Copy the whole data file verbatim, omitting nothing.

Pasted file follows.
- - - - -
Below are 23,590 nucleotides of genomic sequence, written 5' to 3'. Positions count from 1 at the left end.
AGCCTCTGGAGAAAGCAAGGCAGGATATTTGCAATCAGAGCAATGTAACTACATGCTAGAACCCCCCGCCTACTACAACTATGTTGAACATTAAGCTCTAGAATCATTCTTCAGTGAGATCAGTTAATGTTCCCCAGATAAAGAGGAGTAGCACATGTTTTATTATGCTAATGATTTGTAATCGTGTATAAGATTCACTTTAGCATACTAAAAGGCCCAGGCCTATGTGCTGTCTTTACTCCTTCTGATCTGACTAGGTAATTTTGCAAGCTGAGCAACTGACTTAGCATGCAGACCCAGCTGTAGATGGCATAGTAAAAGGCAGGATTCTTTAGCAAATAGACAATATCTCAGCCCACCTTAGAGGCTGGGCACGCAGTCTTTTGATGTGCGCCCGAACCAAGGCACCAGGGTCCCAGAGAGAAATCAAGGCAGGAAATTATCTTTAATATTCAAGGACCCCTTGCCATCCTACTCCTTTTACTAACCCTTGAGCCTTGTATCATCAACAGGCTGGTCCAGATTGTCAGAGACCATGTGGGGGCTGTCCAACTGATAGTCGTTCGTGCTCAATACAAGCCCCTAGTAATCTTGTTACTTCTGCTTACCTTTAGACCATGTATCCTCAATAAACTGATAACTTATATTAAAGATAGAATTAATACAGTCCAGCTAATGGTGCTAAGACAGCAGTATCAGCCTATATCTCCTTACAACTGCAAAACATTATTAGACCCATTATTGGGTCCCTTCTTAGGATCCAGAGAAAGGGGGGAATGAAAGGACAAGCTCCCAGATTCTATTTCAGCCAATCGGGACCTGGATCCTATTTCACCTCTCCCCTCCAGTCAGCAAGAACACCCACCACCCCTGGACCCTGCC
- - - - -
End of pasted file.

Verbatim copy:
Below are 23,590 nucleotides of genomic sequence, written 5' to 3'. Positions count from 1 at the left end.
AGCCTCTGGAGAAAGCAAGGCAGGATATTTGCAATCAGAGCAATGTAACTACATGCTAGAACCCCCCGCCTACTACAACTATGTTGAACATTAAGCTCTAGAATCATTCTTCAGTGAGATCAGTTAATGTTCCCCAGATAAAGAGGAGTAGCACATGTTTTATTATGCTAATGATTTGTAATCGTGTATAAGATTCACTTTAGCATACTAAAAGGCCCAGGCCTATGTGCTGTCTTTACTCCTTCTGATCTGACTAGGTAATTTTGCAAGCTGAGCAACTGACTTAGCATGCAGACCCAGCTGTAGATGGCATAGTAAAAGGCAGGATTCTTTAGCAAATAGACAATATCTCAGCCCACCTTAGAGGCTGGGCACGCAGTCTTTTGATGTGCGCCCGAACCAAGGCACCAGGGTCCCAGAGAGAAATCAAGGCAGGAAATTATCTTTAATATTCAAGGACCCCTTGCCATCCTACTCCTTTTACTAACCCTTGAGCCTTGTATCATCAACAGGCTGGTCCAGATTGTCAGAGACCATGTGGGGGCTGTCCAACTGATAGTCGTTCGTGCTCAATACAAGCCCCTAGTAATCTTGTTACTTCTGCTTACCTTTAGACCATGTATCCTCAATAAACTGATAACTTATATTAAAGATAGAATTAATACAGTCCAGCTAATGGTGCTAAGACAGCAGTATCAGCCTATATCTCCTTACAACTGCAAAACATTATTAGACCCATTATTGGGTCCCTTCTTAGGATCCAGAGAAAGGGGGGAATGAAAGGACAAGCTCCCAGATTCTATTTCAGCCAATCGGGACCTGGATCCTATTTCACCTCTCCCCTCCAGTCAGCAAGAACACCCACCACCCCTGGACCCTGCC